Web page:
Only save seeds from open-pollinated varieties, hybrids do not carry true from one generation to the next. Only save seed from mature fruit/vegetables. Seed maturity is not the same as market maturity in all produce. To save carrot seed the plant should be a year old and three to four feet tall, whereas seed from a market cantaloupe can be saved.
Seed Savers Exchange offers a primo chart for seed maturity at https://www.seedsavers.org/site/pdf/Seed%20Saving%20Guide_2017.pdf
To insure seed quality be mindful of planting two or more varieties within a close enough distance for them to cross pollinate in which case the fruit produced from those seed won’t produce true.
For very small seed the entire seed head can be tied in a see-through cloth bag of organza which keeps the seeds contained until cut from the plant (purchase or make your own). Bags are helpful for keeping varieties from crossing as well. These bags can be washed and reused many times.
Always clean the seeds of debris before storing in a cool, dark place in an air-tight container, ideally the refrigerator or freezer. It is a good idea to test your seed for germination by placing them between layers of paper towel that are kept well moistened before storing them away.
Separate the seed from any connective matter, in most cases, wash them, then drain well and allow to dry, stirring with the fingers occasionally. When thoroughly dried, put into paper packets/envelopes, write the variety and the year the seeds are harvested on the packet, and place the packets into a sealed container (jar, tightly sealed bowl, vacuum sealed packs).
Small seeds will stick to paper towels becoming difficult to remove after they are dry. Coffee filters work better or place them on the paper towel for only a few minutes to absorb excess water, then spread on a plate or saucer or dry coffee filter to finish drying.
Asparagus varieties may produce large round seed which can be saved to start new plants. This is a slow process, but with free seeds what’s to lose? The seeds will turn from green to red then brown, although they usually fall off the plant before the brown stage. The stem can be put into a seed bag which will allow the seeds to fully mature yet be contained should they fall off on their own then.
Basil seed can be collected using a seed saver bag or by diligently watching the seed heads and snipping them off before the seed begin to separate on their own.
Beans & Peas kept for seed should have brown, dry, and brittle pods. The higher the humidity the greater the chance of mold and mildew spoiling the seeds. In a particularly wet year the plants can be pulled and hung up in a dry place to finish maturing. Sugar snap peas can be left on the vines until they are dried.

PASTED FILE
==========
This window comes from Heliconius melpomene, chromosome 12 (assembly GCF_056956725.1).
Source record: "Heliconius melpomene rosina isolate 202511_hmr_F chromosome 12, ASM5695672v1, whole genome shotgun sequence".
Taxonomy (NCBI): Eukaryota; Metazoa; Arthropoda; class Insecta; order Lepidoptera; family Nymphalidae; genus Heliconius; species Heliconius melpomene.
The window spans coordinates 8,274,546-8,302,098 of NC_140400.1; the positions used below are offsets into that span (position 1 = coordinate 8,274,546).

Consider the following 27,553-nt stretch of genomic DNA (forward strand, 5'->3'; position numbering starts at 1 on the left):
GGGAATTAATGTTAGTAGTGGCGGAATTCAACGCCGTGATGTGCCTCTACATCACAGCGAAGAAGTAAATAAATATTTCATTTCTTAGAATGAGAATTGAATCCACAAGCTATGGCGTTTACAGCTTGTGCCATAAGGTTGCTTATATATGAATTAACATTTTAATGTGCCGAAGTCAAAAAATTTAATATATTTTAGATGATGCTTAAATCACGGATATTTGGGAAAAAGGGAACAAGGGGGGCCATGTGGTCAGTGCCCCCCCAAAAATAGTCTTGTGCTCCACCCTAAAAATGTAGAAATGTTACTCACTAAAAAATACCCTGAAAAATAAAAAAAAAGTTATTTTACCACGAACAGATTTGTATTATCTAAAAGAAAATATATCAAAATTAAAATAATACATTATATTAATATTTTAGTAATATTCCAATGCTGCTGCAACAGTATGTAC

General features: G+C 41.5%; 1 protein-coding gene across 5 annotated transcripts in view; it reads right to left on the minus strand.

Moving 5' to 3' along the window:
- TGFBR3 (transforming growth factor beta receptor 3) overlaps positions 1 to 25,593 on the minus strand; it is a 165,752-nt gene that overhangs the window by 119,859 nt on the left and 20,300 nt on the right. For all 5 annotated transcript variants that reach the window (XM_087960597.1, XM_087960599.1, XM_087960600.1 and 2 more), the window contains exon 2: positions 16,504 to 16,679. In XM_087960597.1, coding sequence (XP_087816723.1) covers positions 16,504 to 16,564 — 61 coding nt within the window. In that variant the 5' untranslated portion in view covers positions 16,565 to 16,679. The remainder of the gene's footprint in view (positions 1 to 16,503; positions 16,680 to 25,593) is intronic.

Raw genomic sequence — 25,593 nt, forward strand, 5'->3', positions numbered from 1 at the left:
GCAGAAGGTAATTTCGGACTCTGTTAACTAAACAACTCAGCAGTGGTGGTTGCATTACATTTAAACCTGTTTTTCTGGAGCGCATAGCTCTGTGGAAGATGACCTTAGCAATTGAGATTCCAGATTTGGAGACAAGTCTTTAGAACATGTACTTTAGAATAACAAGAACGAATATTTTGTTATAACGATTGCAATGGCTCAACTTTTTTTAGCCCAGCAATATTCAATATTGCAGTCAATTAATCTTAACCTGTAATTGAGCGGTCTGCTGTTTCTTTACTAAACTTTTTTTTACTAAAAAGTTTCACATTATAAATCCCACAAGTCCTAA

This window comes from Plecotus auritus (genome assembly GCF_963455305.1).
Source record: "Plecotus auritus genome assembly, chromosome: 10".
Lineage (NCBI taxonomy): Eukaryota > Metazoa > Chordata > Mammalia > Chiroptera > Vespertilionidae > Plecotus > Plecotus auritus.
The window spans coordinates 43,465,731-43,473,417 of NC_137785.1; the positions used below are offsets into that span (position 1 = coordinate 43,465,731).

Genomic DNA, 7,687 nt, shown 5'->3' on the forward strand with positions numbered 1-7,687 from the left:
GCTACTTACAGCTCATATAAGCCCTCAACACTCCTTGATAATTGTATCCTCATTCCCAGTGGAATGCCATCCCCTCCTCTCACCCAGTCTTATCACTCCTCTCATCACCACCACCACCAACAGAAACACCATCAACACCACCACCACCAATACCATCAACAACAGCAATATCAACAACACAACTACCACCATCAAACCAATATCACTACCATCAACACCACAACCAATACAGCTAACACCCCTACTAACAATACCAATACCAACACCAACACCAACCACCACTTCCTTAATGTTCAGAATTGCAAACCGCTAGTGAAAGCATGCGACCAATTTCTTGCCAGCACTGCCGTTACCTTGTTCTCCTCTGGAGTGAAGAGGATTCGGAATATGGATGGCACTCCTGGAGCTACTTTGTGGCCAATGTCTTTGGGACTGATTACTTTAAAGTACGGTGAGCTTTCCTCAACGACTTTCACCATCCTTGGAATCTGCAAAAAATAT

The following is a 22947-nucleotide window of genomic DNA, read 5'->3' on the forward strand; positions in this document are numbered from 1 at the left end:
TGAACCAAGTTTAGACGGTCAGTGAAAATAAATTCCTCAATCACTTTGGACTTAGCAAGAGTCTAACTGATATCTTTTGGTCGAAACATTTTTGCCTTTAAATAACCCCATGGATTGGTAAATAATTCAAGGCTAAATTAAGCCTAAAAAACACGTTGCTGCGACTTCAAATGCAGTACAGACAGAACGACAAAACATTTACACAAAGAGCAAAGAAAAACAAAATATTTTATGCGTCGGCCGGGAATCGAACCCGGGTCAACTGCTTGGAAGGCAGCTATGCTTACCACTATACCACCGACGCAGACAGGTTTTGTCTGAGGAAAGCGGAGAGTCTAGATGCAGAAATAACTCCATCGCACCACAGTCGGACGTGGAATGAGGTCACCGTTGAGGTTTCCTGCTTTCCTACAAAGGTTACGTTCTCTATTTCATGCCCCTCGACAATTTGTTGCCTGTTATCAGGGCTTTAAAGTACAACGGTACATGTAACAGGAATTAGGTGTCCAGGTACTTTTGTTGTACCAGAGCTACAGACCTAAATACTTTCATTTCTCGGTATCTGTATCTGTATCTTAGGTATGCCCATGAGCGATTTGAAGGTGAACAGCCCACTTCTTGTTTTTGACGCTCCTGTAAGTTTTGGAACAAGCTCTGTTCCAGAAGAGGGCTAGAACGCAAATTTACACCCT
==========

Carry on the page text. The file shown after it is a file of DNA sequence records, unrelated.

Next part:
Broccoli and brassicas will bolt if left long enough producing multiple seed pods. Each pod contains several seed. The dried pods can be gathered and allowed to dry further before removing the seed from the pod. When the pods reach a certain maturity the seed often fall out on their own, so it is a good idea to lay them on a clean cloth or put them in a paper bag to dry.
Carrots produce seed heads that look like the flowers from Queen Anne’s lace which is, in fact, related. Enclose the seed head in seed saver bags until fully dried. OP varieties: Danvers, Dragon, Oxheart, Paris Market, Red Cored Chantenay, Scarlet Nantes, St. Valery.
Closeup of carrot flower cluster
Cilantro seeds can be used to season food (they are coriander seeds) or used to plant. Often, they will fall on the ground and reseed with no help from gardeners.
Collards are saved like broccoli. OPvarieties: GA Southern, Morris Heading
Corn should dry on the stalk until perfectly dry.
Cucumbers for saving seeds should be allowed to yellow on the vine. Discard any seeds that aren’t plump and harder than the immature seed. OP varieties: Space master, Cucamelon, Sweet Market More, Boston Pickling, Lemon, Chicago Pickling, Japanese Long, Muncher.
Dill seed heads are a familiar sight and smell. To save seed for planting encase the seed head in seed saver bags and leave on the plant until the seed have matured.